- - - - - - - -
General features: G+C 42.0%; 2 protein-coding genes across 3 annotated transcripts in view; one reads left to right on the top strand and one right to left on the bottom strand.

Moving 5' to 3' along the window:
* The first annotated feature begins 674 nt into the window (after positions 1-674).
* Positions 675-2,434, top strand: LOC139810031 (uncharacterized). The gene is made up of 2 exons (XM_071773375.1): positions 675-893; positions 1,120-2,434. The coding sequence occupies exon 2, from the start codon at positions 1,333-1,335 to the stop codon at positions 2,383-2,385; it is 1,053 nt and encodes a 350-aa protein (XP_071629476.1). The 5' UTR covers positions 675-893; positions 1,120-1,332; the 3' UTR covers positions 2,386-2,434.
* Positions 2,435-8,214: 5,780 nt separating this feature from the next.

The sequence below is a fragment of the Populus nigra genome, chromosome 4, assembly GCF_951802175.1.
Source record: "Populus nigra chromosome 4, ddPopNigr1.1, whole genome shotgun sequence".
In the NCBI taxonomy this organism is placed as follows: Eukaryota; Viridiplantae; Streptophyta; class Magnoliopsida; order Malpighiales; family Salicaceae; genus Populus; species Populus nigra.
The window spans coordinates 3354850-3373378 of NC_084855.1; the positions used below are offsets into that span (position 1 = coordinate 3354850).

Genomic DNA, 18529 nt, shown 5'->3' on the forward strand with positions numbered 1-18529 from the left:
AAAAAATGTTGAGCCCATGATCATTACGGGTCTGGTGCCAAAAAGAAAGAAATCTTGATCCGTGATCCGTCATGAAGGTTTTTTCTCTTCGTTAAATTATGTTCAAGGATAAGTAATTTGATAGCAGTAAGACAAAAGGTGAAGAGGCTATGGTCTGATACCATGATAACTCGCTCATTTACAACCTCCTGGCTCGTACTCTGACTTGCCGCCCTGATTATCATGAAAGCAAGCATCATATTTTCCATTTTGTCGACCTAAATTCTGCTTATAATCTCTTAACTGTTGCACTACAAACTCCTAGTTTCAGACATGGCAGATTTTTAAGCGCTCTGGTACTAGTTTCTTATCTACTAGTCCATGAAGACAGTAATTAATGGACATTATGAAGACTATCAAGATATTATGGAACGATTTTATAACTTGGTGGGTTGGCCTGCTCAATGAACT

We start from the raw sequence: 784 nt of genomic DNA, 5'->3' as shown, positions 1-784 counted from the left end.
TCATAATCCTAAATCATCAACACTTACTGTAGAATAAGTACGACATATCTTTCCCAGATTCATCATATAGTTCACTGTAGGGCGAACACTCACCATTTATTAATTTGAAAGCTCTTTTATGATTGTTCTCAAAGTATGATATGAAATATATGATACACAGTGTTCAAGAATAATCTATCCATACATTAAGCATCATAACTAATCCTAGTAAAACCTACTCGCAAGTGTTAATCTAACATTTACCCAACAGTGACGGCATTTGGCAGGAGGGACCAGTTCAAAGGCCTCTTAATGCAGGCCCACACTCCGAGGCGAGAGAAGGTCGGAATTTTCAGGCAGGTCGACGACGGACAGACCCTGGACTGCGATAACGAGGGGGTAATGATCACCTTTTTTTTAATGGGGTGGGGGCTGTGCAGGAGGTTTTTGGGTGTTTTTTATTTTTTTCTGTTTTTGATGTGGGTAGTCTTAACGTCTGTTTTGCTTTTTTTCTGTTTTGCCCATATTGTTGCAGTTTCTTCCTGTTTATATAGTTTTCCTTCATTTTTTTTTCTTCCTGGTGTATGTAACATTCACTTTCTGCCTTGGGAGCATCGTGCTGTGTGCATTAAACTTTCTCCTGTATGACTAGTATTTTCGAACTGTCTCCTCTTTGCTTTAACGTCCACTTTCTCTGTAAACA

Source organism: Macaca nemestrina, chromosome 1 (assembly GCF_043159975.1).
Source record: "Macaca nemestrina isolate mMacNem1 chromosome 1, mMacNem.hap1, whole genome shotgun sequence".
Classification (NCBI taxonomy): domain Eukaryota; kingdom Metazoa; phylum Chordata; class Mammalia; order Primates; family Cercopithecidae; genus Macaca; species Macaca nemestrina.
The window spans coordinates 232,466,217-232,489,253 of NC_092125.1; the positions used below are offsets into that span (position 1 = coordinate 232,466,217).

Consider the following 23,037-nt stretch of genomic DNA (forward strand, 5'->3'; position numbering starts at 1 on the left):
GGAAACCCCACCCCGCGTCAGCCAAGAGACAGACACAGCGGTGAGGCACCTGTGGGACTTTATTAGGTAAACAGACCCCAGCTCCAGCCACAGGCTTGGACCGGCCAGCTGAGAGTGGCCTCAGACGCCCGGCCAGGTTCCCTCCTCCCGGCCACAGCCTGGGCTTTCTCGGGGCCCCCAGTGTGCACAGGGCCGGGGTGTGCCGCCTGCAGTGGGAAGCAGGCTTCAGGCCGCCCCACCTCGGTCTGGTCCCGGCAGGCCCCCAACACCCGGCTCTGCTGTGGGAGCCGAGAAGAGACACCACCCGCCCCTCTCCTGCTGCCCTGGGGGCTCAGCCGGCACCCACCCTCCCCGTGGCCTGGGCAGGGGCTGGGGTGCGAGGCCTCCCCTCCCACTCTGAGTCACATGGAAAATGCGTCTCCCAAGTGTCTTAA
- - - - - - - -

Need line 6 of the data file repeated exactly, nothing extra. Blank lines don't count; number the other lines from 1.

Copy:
The sequence below is a fragment of the Populus nigra genome, chromosome 4, assembly GCF_951802175.1.